The Kenya Copyright Board.

The future of Collective Management Organisations (CMOs), the bodies that collect and distribute creatives’ royalties, is on the balance after recommendations were suggested yesterday that they be scrapped.

During a Senate Committee meeting with relevant government agencies and stakeholders - on the creative economy – CMOs were scrutinized as issues of funds embezzlement and grand corruption dominated the meeting.

Among those present in the meeting was the Permanent Secretary for Culture Josephta Mukobe, the Principal Secretary, Broadcasting and Telecommunications Esther Koimett, the Kenya Copyright Board Executive Director (Kecobo) Edward Sigei, Kenya Film Classification Board CEO Ezekiel Mutua, Kenya Film Commission CEO Timothy Owase and the Director, Permanent Presidential Music Commission (PPMC) Donald Otoyo, among others.    

Responding to questions, Sigei revealed how a forensic audit report carried on the three CMOs; Music Copyright Society of Kenya (MCSK), Performance Rights Society of Kenya (PRISK) and the Kenya Association of Music Producers (Kamp) had detailed grave financial discrepancies in CMOs management. He said the Directorate of Criminal Investigation boss, George Kinoti, was closing on the alleged culprits noting that he expects some officials to be arrested and questioned before Friday.

“We have already issued a show-cause letter to the three CMOs as we are dissatisfied by their performance. The 21-day notice elapses on Friday,” Sigei told the committee.

He said the CMOs directors were illegally drawing sitting allowances that amounted to over Sh1 million a year while the members they represent haven’t received any royalties for almost two years.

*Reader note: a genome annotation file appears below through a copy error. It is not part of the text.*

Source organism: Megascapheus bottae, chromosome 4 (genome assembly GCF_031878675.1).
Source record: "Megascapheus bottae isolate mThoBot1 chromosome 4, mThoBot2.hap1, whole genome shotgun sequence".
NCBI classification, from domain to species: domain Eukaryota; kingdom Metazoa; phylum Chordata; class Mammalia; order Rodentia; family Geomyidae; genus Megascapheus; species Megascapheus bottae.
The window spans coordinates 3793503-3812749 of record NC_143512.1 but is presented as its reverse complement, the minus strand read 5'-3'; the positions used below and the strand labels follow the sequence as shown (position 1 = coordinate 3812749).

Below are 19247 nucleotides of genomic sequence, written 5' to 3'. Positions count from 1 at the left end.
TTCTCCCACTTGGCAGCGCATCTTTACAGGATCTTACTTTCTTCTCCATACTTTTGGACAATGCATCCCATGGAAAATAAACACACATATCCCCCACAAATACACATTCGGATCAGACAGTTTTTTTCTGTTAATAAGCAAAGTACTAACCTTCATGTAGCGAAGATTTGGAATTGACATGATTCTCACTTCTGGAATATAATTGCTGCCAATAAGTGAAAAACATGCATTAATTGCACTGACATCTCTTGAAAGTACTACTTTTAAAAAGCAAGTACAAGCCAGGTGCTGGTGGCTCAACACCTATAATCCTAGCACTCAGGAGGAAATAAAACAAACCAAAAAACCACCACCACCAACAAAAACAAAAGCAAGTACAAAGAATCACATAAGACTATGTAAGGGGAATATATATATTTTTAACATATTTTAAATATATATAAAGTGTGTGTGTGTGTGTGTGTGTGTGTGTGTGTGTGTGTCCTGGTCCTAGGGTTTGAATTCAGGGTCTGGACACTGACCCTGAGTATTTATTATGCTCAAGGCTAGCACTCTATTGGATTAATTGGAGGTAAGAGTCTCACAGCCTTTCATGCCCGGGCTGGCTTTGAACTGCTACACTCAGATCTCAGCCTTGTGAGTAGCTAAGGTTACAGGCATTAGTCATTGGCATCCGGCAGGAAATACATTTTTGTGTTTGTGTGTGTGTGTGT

According to the audit report, the cost per sitting for each board member had been placed at Sh7,500, yet some had been getting up to Sh45,000.

According to the report, the Kecobo boss alleged that the CMOs CEOs had colluded in settling a Sh67million matter awarded by courts to the CMOs members and created private accounts unknown to the CMOs.

“From the forensic report, over 4000 members registered under MCSK did not have Kenya Revenue Authority pins and payments were being done through unregistered numbers,” he told the committee.      

Led by its chairman Johnson Sakaja, the Standing Committee on Labour and Social Welfare had invited the stakeholders following an outcry from artistes, prompted by questions on how the Sh100 million stimulus package awarded by the government to creatives last year was distributed.

“What we are hearing here are serious matters. Does it mean CMO members would wish to have CMOs get disburdened and have their issues get handled by the government?” Senator Sakaja posed.

“That is what we want. It is what we are saying,” responded singer Roy Smith Mwita aka Rufftone, who was part of the artistes representing the creative society during the meeting.

His sentiments were backed by fellow creatives Hubert Nakitare aka Nonin, Saul Esikuri aka Shizo, Irene Kariuki, and Bernard Kioko, the Secretary-General Creative Society of Kenya. They made presentations blaming the CMOs and relevant government bodies for the sorry state facing the Kenyan creative industry.

“The problem we are having on these issue is that we have been dealing with them for the past 15 years and nothing seems to change,” remarked Kioko.

“We were not involved in the Sh100 million stimulus allocation. However, we have been assisting artistes and have been heavily involved in the making of the new Kenya Film Act, which we are calling for its quick passing and implementation,” Ezekiel Mutua said.

PS Josephta Mukobe told the committee that the Sh100 million had been allocated to the Department of Culture, PPMC, KFC, Kenya Cultural Centre, and National Museums. She explained how each shared its budget to members.